The date: May 2014
The event: The last ever patch for Windows XP
The background: Microsoft gave the community seven years notice of the withdrawal of support for Windows XP. It was meant to end on 8th April 2014, but they chucked in an extra one for CVE-2014-1776 in May. And that they said, would be that.
That was of course, unless you took out a dedicated support contract with them, for which they would keep patching your XP, but not anybody else’s. Cheers then, thanks very much, deliberately leaving systems vulnerable when patches were available. Cynical money making, or trying to drive progress? You decide.
“Seven years notice” we hear you say, “we were off XP months before the deadline and we work for the world’s smuggest and largest bank” we hear you say, “what eejuts are still on XP?”.
Well, it would seem that very large public services (like the NHS), possibly (and this is hearsay) submarines of the nuclear variety, packing a very deadly cargo, embedded machines in manufacturing equipment not to mention the home machines of many people in less developed countries. All running XP. No biggy.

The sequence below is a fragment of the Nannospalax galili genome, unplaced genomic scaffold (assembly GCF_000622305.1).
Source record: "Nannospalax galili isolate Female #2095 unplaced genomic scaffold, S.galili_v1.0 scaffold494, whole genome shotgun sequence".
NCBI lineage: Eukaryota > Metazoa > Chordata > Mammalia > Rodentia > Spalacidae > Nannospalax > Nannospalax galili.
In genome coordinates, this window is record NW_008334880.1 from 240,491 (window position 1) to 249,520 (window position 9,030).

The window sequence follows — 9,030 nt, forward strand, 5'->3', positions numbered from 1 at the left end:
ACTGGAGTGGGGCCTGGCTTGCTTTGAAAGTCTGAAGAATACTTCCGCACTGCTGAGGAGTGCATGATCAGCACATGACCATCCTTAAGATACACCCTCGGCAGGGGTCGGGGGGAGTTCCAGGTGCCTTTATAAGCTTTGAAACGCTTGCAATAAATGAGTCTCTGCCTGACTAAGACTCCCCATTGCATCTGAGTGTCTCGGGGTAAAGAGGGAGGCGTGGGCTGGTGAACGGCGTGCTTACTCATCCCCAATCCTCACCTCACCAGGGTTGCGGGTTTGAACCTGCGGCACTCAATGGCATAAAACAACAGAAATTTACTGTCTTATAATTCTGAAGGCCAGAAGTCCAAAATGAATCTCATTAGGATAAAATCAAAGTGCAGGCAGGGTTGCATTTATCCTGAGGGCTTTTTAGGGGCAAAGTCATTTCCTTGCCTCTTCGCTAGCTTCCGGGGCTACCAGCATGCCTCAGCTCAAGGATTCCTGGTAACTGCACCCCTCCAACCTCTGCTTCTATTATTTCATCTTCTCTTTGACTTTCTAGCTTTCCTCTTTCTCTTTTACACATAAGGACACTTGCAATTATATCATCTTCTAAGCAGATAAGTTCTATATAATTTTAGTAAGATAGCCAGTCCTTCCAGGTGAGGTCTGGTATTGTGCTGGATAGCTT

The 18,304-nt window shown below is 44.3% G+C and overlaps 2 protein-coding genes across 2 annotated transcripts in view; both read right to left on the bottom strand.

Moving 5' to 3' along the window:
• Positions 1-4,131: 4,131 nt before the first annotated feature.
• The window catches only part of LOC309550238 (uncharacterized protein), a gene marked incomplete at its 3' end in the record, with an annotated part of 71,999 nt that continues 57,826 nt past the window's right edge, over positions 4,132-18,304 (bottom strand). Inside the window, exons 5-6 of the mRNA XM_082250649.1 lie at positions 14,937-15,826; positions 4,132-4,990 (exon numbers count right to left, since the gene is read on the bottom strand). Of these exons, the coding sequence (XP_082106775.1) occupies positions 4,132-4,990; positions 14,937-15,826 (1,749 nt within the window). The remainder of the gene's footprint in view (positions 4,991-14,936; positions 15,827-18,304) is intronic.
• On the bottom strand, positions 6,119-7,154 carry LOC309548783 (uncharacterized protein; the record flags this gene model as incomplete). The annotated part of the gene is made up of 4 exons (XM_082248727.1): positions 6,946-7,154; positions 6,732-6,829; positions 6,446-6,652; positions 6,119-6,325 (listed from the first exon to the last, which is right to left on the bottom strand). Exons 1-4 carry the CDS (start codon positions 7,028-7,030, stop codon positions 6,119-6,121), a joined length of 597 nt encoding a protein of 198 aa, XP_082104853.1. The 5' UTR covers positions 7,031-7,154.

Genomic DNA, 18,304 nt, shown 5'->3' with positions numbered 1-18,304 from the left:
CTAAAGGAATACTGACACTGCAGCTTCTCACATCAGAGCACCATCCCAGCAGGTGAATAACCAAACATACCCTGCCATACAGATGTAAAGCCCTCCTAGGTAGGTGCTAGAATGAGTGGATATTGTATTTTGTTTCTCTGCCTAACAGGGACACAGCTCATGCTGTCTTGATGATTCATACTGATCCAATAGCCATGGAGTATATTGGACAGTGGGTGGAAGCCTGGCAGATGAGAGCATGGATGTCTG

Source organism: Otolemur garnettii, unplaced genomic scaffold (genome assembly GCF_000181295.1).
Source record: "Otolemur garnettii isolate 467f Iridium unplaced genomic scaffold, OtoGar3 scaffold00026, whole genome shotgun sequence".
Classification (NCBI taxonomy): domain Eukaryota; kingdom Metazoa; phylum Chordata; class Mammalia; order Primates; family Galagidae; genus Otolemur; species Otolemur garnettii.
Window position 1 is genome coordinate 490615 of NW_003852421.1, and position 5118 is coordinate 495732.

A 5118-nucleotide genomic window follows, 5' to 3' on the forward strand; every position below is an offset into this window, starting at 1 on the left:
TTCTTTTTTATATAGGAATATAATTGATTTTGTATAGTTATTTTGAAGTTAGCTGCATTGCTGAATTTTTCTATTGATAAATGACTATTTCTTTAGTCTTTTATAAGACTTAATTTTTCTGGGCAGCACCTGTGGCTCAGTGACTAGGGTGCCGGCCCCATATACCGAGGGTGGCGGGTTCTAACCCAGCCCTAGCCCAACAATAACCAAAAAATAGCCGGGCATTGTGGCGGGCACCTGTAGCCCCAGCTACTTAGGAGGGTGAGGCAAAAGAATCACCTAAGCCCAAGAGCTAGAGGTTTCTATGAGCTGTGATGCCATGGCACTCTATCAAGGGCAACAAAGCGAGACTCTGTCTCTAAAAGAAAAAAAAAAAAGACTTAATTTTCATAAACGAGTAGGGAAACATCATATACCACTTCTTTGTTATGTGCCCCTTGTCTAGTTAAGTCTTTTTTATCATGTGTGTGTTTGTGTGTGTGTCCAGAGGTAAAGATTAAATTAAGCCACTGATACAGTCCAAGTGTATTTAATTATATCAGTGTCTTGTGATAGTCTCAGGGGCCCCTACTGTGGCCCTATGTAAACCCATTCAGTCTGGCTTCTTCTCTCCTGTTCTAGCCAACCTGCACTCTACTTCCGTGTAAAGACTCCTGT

So all of these people and organisations have been running vulnerable XP images. Until now.
The release of numerous Zero Day vulnerabilities by the so-called ‘Shadow Brokers’ and the fact that they are promising to release more of them to subscription customers (and we bet Microsoft is a customer!) seems to have prodded the beast into life.
Last week, Microsoft patched the WannaCry bug for XP and this week has gone further with a new release of patches for the aging software.
About time. How they can sit on bugs that might impact Health Services, innocent civilians in developing countries or heaven forbid the nuclear fleet we will never know.
Now that some semblance of common sense and ‘doing the right thing’ has come into play it is time for all you secret XP drinkers to do your bit.
As the lovely folk at Sophos’ Naked Security (and who doesn’t love a hacker with their kit off) say ” It’s a long time since there was a Patch Tuesday for XP and 2003, so dust off your old notes, remind yourself how to do it, and get busy!”
Alternatively, nip out and get some Apple Macs. Clearly soon to be under fire, but not just yet.
If you would like to speak to us about XP, your high score on MineSweeper (which you can post as a comment if you think you are hard enough), or anything else to do with information security, please contact us at: [email protected] or call 020 7517 3900.